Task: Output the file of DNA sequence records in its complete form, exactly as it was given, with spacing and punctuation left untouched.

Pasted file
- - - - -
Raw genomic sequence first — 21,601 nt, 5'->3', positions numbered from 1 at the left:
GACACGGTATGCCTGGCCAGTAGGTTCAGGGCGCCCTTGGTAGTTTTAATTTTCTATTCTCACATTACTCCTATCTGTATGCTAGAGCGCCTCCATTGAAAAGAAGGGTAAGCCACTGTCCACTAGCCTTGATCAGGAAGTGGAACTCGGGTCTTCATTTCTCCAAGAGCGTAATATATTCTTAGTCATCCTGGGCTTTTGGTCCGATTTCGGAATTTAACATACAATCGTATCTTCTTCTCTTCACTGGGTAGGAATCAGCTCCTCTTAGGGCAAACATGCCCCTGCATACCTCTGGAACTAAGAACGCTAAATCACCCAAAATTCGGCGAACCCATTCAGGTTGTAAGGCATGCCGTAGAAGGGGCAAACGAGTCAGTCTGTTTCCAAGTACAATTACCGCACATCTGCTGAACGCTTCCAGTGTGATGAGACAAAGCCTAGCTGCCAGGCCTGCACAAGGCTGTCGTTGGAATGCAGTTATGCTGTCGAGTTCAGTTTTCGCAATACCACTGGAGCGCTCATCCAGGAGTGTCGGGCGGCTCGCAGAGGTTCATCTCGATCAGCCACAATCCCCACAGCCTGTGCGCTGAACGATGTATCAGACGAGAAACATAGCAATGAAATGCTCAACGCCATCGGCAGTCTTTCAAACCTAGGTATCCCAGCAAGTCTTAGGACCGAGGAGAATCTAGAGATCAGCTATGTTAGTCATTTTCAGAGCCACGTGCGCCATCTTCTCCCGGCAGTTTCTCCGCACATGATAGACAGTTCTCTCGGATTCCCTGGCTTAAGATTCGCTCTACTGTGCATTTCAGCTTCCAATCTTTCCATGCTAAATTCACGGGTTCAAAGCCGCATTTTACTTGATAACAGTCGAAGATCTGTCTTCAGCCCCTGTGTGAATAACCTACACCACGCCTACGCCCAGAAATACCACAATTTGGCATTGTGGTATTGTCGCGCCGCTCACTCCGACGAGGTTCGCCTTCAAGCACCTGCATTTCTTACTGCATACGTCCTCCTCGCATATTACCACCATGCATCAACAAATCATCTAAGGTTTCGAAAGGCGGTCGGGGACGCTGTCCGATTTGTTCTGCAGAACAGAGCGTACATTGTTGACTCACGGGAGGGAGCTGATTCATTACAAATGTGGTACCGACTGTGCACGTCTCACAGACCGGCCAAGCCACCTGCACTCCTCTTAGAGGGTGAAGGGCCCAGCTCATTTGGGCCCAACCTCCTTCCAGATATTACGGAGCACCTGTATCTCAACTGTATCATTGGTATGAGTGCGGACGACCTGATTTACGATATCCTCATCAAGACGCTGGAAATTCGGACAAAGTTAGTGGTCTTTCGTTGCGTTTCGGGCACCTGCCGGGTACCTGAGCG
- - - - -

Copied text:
Raw genomic sequence first — 21,601 nt, 5'->3', positions numbered from 1 at the left:
GACACGGTATGCCTGGCCAGTAGGTTCAGGGCGCCCTTGGTAGTTTTAATTTTCTATTCTCACATTACTCCTATCTGTATGCTAGAGCGCCTCCATTGAAAAGAAGGGTAAGCCACTGTCCACTAGCCTTGATCAGGAAGTGGAACTCGGGTCTTCATTTCTCCAAGAGCGTAATATATTCTTAGTCATCCTGGGCTTTTGGTCCGATTTCGGAATTTAACATACAATCGTATCTTCTTCTCTTCACTGGGTAGGAATCAGCTCCTCTTAGGGCAAACATGCCCCTGCATACCTCTGGAACTAAGAACGCTAAATCACCCAAAATTCGGCGAACCCATTCAGGTTGTAAGGCATGCCGTAGAAGGGGCAAACGAGTCAGTCTGTTTCCAAGTACAATTACCGCACATCTGCTGAACGCTTCCAGTGTGATGAGACAAAGCCTAGCTGCCAGGCCTGCACAAGGCTGTCGTTGGAATGCAGTTATGCTGTCGAGTTCAGTTTTCGCAATACCACTGGAGCGCTCATCCAGGAGTGTCGGGCGGCTCGCAGAGGTTCATCTCGATCAGCCACAATCCCCACAGCCTGTGCGCTGAACGATGTATCAGACGAGAAACATAGCAATGAAATGCTCAACGCCATCGGCAGTCTTTCAAACCTAGGTATCCCAGCAAGTCTTAGGACCGAGGAGAATCTAGAGATCAGCTATGTTAGTCATTTTCAGAGCCACGTGCGCCATCTTCTCCCGGCAGTTTCTCCGCACATGATAGACAGTTCTCTCGGATTCCCTGGCTTAAGATTCGCTCTACTGTGCATTTCAGCTTCCAATCTTTCCATGCTAAATTCACGGGTTCAAAGCCGCATTTTACTTGATAACAGTCGAAGATCTGTCTTCAGCCCCTGTGTGAATAACCTACACCACGCCTACGCCCAGAAATACCACAATTTGGCATTGTGGTATTGTCGCGCCGCTCACTCCGACGAGGTTCGCCTTCAAGCACCTGCATTTCTTACTGCATACGTCCTCCTCGCATATTACCACCATGCATCAACAAATCATCTAAGGTTTCGAAAGGCGGTCGGGGACGCTGTCCGATTTGTTCTGCAGAACAGAGCGTACATTGTTGACTCACGGGAGGGAGCTGATTCATTACAAATGTGGTACCGACTGTGCACGTCTCACAGACCGGCCAAGCCACCTGCACTCCTCTTAGAGGGTGAAGGGCCCAGCTCATTTGGGCCCAACCTCCTTCCAGATATTACGGAGCACCTGTATCTCAACTGTATCATTGGTATGAGTGCGGACGACCTGATTTACGATATCCTCATCAAGACGCTGGAAATTCGGACAAAGTTAGTGGTCTTTCGTTGCGTTTCGGGCACCTGCCGGGTACCTGAGCG